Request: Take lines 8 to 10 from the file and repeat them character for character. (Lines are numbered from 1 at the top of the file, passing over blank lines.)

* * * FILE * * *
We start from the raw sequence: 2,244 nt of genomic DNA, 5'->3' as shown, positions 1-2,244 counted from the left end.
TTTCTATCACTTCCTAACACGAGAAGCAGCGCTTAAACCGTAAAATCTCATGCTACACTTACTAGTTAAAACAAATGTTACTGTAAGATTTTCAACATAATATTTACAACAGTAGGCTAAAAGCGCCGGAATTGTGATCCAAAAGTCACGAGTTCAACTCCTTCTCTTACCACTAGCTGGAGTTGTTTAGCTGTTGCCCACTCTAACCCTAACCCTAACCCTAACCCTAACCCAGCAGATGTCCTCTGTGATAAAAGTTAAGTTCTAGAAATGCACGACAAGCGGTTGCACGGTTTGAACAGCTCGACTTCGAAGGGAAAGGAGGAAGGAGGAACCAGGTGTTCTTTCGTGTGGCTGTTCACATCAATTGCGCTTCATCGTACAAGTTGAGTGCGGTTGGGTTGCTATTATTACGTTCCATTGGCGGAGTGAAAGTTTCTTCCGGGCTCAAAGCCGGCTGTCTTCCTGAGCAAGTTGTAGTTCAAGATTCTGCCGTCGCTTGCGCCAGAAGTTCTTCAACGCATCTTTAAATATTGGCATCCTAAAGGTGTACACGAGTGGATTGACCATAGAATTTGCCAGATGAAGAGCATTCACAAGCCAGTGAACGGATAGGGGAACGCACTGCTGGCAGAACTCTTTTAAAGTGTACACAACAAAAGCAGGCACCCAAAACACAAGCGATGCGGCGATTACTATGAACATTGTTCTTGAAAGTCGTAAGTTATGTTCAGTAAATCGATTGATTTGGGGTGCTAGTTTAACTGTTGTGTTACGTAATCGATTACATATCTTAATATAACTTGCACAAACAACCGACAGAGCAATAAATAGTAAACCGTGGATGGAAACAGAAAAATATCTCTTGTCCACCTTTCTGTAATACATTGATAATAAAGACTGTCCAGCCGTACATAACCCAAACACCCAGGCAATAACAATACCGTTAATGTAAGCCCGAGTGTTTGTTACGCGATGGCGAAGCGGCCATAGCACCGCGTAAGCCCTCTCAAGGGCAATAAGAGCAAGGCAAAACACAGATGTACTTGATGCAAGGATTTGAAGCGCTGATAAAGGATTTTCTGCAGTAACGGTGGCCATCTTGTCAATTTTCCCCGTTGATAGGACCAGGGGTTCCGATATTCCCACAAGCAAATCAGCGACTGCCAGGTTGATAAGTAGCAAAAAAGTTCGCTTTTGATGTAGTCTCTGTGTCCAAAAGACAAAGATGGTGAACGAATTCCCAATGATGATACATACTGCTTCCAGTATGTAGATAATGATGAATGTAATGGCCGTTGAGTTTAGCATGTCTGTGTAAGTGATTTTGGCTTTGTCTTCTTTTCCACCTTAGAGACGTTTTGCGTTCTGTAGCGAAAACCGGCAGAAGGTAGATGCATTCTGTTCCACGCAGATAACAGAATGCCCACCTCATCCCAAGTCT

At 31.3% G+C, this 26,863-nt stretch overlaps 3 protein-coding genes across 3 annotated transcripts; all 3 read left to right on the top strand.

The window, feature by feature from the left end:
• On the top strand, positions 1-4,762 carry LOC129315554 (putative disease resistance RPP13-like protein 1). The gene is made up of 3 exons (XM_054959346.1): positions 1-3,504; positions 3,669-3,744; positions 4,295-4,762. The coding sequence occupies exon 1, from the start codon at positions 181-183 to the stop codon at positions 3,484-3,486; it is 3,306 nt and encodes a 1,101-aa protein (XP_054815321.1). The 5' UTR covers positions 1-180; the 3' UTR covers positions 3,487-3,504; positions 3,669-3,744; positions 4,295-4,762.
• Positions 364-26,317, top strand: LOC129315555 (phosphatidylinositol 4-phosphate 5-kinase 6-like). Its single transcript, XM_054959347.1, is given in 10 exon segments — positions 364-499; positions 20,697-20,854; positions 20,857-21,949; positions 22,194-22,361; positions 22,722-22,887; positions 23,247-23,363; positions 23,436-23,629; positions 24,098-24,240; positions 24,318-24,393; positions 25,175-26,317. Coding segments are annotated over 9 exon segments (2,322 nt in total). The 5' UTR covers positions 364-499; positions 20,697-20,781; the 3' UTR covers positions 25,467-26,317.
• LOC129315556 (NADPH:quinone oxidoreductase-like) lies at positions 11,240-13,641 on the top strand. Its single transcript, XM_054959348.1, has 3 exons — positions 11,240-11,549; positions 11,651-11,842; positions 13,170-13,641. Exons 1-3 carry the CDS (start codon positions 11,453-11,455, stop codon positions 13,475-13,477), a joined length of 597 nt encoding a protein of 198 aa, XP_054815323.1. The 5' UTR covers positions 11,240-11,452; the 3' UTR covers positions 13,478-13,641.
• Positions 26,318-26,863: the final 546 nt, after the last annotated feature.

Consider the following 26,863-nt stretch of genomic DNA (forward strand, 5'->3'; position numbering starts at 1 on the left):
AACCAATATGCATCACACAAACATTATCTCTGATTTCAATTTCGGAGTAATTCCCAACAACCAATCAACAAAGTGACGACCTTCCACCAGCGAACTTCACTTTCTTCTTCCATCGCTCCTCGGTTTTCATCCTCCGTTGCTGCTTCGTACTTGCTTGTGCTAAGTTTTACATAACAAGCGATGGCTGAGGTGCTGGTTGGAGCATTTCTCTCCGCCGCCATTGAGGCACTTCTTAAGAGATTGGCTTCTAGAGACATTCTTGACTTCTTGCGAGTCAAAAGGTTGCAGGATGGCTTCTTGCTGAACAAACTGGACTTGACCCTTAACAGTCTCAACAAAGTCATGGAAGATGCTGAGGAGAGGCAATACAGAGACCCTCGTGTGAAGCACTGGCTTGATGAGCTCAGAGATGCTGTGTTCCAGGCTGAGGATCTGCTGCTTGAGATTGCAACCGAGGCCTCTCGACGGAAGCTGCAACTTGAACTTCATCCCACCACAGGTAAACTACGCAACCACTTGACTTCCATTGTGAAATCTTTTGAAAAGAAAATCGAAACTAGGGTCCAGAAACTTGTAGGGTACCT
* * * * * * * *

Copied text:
• Positions 26,318-26,863: the final 546 nt, after the last annotated feature.

Consider the following 26,863-nt stretch of genomic DNA (forward strand, 5'->3'; position numbering starts at 1 on the left):
AACCAATATGCATCACACAAACATTATCTCTGATTTCAATTTCGGAGTAATTCCCAACAACCAATCAACAAAGTGACGACCTTCCACCAGCGAACTTCACTTTCTTCTTCCATCGCTCCTCGGTTTTCATCCTCCGTTGCTGCTTCGTACTTGCTTGTGCTAAGTTTTACATAACAAGCGATGGCTGAGGTGCTGGTTGGAGCATTTCTCTCCGCCGCCATTGAGGCACTTCTTAAGAGATTGGCTTCTAGAGACATTCTTGACTTCTTGCGAGTCAAAAGGTTGCAGGATGGCTTCTTGCTGAACAAACTGGACTTGACCCTTAACAGTCTCAACAAAGTCATGGAAGATGCTGAGGAGAGGCAATACAGAGACCCTCGTGTGAAGCACTGGCTTGATGAGCTCAGAGATGCTGTGTTCCAGGCTGAGGATCTGCTGCTTGAGATTGCAACCGAGGCCTCTCGACGGAAGCTGCAACTTGAACTTCATCCCACCACAGGTAAACTACGCAACCACTTGACTTCCATTGTGAAATCTTTTGAAAAGAAAATCGAAACTAGGGTCCAGAAACTTGTAGGGTACCT